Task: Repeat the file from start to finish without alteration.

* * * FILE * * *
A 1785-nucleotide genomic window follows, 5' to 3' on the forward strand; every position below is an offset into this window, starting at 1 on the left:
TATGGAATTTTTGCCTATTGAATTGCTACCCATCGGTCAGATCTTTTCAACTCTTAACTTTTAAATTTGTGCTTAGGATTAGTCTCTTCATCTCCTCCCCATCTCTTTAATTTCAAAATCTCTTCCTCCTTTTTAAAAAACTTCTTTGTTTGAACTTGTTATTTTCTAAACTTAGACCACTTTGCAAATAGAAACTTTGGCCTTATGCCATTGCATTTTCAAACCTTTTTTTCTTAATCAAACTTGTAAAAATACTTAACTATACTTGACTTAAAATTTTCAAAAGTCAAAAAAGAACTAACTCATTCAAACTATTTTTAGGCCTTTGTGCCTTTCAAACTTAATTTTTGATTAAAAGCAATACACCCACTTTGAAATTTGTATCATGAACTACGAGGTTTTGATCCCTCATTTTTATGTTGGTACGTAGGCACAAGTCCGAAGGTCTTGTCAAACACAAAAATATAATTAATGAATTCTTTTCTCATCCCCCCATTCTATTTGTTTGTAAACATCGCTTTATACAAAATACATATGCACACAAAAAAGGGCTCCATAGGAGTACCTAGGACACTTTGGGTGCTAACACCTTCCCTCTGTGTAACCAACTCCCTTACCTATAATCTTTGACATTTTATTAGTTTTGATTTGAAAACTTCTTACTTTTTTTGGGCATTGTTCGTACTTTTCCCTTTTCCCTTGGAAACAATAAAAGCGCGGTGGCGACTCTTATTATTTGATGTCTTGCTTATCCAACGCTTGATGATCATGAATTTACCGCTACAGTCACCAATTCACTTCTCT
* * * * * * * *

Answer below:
A 1785-nucleotide genomic window follows, 5' to 3' on the forward strand; every position below is an offset into this window, starting at 1 on the left:
TATGGAATTTTTGCCTATTGAATTGCTACCCATCGGTCAGATCTTTTCAACTCTTAACTTTTAAATTTGTGCTTAGGATTAGTCTCTTCATCTCCTCCCCATCTCTTTAATTTCAAAATCTCTTCCTCCTTTTTAAAAAACTTCTTTGTTTGAACTTGTTATTTTCTAAACTTAGACCACTTTGCAAATAGAAACTTTGGCCTTATGCCATTGCATTTTCAAACCTTTTTTTCTTAATCAAACTTGTAAAAATACTTAACTATACTTGACTTAAAATTTTCAAAAGTCAAAAAAGAACTAACTCATTCAAACTATTTTTAGGCCTTTGTGCCTTTCAAACTTAATTTTTGATTAAAAGCAATACACCCACTTTGAAATTTGTATCATGAACTACGAGGTTTTGATCCCTCATTTTTATGTTGGTACGTAGGCACAAGTCCGAAGGTCTTGTCAAACACAAAAATATAATTAATGAATTCTTTTCTCATCCCCCCATTCTATTTGTTTGTAAACATCGCTTTATACAAAATACATATGCACACAAAAAAGGGCTCCATAGGAGTACCTAGGACACTTTGGGTGCTAACACCTTCCCTCTGTGTAACCAACTCCCTTACCTATAATCTTTGACATTTTATTAGTTTTGATTTGAAAACTTCTTACTTTTTTTGGGCATTGTTCGTACTTTTCCCTTTTCCCTTGGAAACAATAAAAGCGCGGTGGCGACTCTTATTATTTGATGTCTTGCTTATCCAACGCTTGATGATCATGAATTTACCGCTACAGTCACCAATTCACTTCTCT